On the state level, the largest issue again is the budget and its income support and health related programs. Thanks to Proposition 30 enough new revenue is predicted to actually give California a surplus for the first time in recent memory. Advocates are hoping to restore funding that’s been lost from nearly annual cuts to CalWORKs (cash aid to families with children), In Home Supportive Services, and dental care for seniors getting Medi-Cal. The governor so far has insisted that although there won’t be any cuts, there won’t be any restorations either. (if you heard his “State of the State” speech on Thursday, you know he intends to toe a tight line on the budget.)
Two state legislative proposals related to CalFresh (California’s SNAP program) that did not succeed last year, will be back in probably slightly altered form. Both proposals would expand the number of people receiving CalFresh benefits and thereby bring more federal dollars into California’s ailing economy, while helping some of the 4 million estimated people not getting enough to eat in our state.
One is a revival of a bill to remove the lifetime ban on people with certain drug felonies from getting the benefits. The other bill will align CalFresh with MediCal, allowing low income people who get health insurance to also qualify for some food assistance.
Another bill of interest is described later in this update, the Homeless Bill of Rights . Assemblyman Tom Ammiano has proposed Assembly Bill 5, better known as the “Homeless Bill of Rights” to give legal protection to homeless people who engage in life-sustaining activities on public property. It’s based on a similar law that passed recently in Rhode Island. Various California cities have passed laws intended to sweep homeless people off the street or force them to move away from downtown areas that are being “gentrified.” Both Los Angeles and San Francisco have laws criminalizing behavior one is forced to engage in if homeless. Ammiano’s proposed bill would decriminalize behavior such as sleeping in public places, congregating, urinating, and panhandling.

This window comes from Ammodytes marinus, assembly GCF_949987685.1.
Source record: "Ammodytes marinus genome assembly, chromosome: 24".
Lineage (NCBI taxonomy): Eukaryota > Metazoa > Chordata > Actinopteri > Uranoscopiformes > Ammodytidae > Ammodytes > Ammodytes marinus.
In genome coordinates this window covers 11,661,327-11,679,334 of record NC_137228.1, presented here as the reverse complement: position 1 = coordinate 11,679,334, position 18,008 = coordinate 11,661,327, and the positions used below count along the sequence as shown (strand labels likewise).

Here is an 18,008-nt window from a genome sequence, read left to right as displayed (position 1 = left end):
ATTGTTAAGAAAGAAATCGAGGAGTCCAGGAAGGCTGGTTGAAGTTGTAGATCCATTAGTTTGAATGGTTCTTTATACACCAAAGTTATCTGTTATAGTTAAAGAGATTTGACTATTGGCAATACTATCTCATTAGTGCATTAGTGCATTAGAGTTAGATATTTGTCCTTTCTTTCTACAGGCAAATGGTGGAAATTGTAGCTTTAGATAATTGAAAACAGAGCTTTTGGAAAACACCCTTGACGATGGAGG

It would also legalize feeding people in public places, an activity which City Councilmember and mayoral candidate Jan Perry attempted to criminalize in downtown Los Angeles.
On the city level, urban agriculture advocates will continue to work for policy changes allowing people to grow food on parkways and other areas, and very soon we will also hear on proposals to legalize and regulate street vending, a major source of income for families in many parts of the city, but technically illegal now.
ON Thursday June 11, the House of Representatives passed its version of the Farm Bill along strictly party lines. But it was more than just a regular Farm Bill---because it was less than a regular Farm Bill.
They took out the entire $80 billion section about SNAP (more commonly called Food Stamps)… continue reading
Honoring Champions Against Hunger and Poverty November 14th, 2013 6:00 p.m. - Reception 6:00 p.m. - Dinner and Program 7:00 p.m. Location: Kavar 4777 Santa Monica Blvd., Los Angeles, CA 90029 map Cause: More than 1.4 million people suffer from food insecurity in Los Angeles County. Nearly 2 million of people living in Los Angeles are below poverty line. Hunger Action LA (HALA)’s mission is to work to end hunger and promote healthy eating through community education, outreach, networking, and empowerment of low income people to speak on issues that affect their lives directly. more info
Hunger Action LA is continuing two of its major projects in 2013, and hopefully expanding them. One is the Market Match program, providing bonus coupons to low income consumers at 13 farmers markets in LA County.
To find out more and see a list of the markets visit:
The Peoples Guide: The second is the Peoples Guide to Welfare Health and Other Services, the 68 page newsprint booklet summarizing many key programs including job training, CalWORKs, CalFresh, MediCal, other low cost health insurance, housing rights, and more. The 2013 updated version is now available at www.hungeractionla.org/peoplesguide
To find out more about these and other anti-hunger issues, contact: email@example.com